It’s inspiring to see artists taking these kind of risks in this environment, and encouraging to find a local scene that’s so supportive of messy, joyful experimentation. This is a scene that exists outside of multinational brands and corporate sponsorship, and when I chat to ELI$EVA later that week, she tells me that the reason she wanted to play music in that way was because she’d been inspired by seeing Manchester mainstay Tom Boogizm perform in Riga a few months prior, not because she’d studied Boiler Room. She felt freed by the fluidity and flexibility of what she’d seen, and used that freedom to combine her own suite of musical interests, from jazz and classical to techno and noise and beyond. When I eventually leave the city, I leave a group of hopeful, open and progressive young minds, propping up a new wave of cultural innovation that rewards honesty, passion and community and is suspicious of awkward, faceless globalized gentrification.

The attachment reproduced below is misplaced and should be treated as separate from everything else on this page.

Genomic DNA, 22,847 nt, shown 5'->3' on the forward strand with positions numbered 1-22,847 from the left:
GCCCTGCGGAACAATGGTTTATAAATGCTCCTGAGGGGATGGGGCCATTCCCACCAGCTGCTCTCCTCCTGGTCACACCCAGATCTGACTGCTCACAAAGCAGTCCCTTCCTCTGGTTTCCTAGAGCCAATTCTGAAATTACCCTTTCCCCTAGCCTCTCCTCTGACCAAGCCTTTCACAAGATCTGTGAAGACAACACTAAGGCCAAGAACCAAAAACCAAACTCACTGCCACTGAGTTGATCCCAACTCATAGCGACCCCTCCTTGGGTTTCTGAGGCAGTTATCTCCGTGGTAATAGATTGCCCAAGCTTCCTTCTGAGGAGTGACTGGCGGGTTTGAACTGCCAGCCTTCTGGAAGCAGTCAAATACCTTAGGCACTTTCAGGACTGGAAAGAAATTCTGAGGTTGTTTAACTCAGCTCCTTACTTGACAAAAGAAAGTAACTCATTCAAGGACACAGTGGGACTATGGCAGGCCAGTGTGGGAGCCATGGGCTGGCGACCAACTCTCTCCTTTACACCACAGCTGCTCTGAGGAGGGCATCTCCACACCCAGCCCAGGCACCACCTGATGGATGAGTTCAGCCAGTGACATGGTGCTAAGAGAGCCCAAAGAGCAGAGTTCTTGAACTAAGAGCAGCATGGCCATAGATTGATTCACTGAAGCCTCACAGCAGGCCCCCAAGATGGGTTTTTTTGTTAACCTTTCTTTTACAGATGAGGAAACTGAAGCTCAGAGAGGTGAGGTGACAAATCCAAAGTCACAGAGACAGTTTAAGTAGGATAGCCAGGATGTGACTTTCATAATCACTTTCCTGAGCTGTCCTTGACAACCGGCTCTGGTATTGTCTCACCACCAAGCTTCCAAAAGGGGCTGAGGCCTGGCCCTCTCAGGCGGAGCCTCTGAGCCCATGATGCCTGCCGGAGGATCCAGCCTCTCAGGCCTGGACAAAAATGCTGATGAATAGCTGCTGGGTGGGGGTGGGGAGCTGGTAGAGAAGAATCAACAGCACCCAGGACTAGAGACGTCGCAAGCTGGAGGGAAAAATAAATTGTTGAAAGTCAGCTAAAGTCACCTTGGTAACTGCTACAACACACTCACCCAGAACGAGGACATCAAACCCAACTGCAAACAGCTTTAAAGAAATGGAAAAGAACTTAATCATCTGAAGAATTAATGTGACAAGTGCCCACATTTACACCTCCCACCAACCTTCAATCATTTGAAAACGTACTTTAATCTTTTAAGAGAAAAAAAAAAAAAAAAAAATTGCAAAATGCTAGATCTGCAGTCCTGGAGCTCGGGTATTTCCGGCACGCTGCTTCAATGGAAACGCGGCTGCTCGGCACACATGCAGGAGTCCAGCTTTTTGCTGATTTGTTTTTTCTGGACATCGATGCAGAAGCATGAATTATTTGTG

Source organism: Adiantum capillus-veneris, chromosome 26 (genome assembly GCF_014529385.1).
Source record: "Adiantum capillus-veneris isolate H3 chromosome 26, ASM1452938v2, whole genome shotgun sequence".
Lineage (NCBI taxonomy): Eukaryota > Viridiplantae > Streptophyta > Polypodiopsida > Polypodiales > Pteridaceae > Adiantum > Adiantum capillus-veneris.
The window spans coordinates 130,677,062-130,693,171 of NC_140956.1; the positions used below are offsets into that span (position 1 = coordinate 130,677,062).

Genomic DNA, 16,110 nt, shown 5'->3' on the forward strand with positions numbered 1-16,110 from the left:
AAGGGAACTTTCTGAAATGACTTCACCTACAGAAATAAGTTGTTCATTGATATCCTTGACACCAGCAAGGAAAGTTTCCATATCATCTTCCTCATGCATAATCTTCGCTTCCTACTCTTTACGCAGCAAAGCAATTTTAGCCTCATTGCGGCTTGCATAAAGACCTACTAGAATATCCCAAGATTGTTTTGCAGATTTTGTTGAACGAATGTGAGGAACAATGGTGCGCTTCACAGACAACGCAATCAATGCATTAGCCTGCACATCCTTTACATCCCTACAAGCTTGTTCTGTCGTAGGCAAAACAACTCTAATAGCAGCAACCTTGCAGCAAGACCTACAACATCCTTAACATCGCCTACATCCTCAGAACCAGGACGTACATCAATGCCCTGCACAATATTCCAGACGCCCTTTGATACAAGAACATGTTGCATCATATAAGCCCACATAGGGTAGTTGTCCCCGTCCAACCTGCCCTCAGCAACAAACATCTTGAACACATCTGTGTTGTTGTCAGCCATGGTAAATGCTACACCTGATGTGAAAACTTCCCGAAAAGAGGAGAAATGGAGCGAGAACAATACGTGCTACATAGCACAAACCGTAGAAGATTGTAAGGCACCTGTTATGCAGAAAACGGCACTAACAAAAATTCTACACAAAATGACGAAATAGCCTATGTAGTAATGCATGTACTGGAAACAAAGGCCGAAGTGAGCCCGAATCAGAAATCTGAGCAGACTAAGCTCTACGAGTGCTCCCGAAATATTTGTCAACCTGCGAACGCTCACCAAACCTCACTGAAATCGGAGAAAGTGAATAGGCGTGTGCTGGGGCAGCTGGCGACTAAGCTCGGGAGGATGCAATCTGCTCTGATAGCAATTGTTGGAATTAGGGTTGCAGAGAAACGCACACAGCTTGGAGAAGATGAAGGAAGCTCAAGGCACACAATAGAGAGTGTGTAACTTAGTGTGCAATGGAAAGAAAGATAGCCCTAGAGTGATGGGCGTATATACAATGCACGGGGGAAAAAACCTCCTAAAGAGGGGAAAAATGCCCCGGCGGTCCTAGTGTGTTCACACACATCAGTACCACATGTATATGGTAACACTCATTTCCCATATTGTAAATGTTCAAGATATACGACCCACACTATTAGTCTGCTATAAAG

It troubles me that what Riga really reminds me of is Berlin, but not the Berlin of 2019. It reminds me of the first time I visited the city, back in the early 2000s, when the music scene was fractured, dangerous and urgent. It reminds me of Manchester as grime and dubstep bubbled to the surface. It reminds me of all the small scenes I’ve been invited into over the years, outside of the new era of rave feudalism. Riga isn’t a place that’s expecting a surge of European clubbers looking for a unique, authentic techno experience and that’s not what it offers. Kontaktor isn’t a destination festival and Riga is not a place to fly into, vomit over and escape from. It’s an example of a local scene that’s growing quickly and Kontaktor is a festival that is amplifying and elevating its community, as well as exposing it to art from outside their frame of reference. It’s a reminder of not just how things used to be in another era, but how things could be in this one.